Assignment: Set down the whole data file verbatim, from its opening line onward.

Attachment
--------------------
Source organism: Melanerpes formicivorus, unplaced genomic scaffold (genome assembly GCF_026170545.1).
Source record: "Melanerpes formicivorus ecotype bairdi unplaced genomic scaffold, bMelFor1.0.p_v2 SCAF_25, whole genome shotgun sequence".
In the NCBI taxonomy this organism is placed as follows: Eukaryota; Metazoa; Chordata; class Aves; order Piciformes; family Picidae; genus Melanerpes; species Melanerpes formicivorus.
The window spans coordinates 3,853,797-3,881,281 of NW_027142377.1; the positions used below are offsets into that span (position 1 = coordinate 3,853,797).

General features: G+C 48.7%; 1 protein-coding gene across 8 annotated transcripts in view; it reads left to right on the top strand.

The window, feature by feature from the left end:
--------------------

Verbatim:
Source organism: Melanerpes formicivorus, unplaced genomic scaffold (genome assembly GCF_026170545.1).
Source record: "Melanerpes formicivorus ecotype bairdi unplaced genomic scaffold, bMelFor1.0.p_v2 SCAF_25, whole genome shotgun sequence".
In the NCBI taxonomy this organism is placed as follows: Eukaryota; Metazoa; Chordata; class Aves; order Piciformes; family Picidae; genus Melanerpes; species Melanerpes formicivorus.
The window spans coordinates 3,853,797-3,881,281 of NW_027142377.1; the positions used below are offsets into that span (position 1 = coordinate 3,853,797).

General features: G+C 48.7%; 1 protein-coding gene across 8 annotated transcripts in view; it reads left to right on the top strand.

The window, feature by feature from the left end: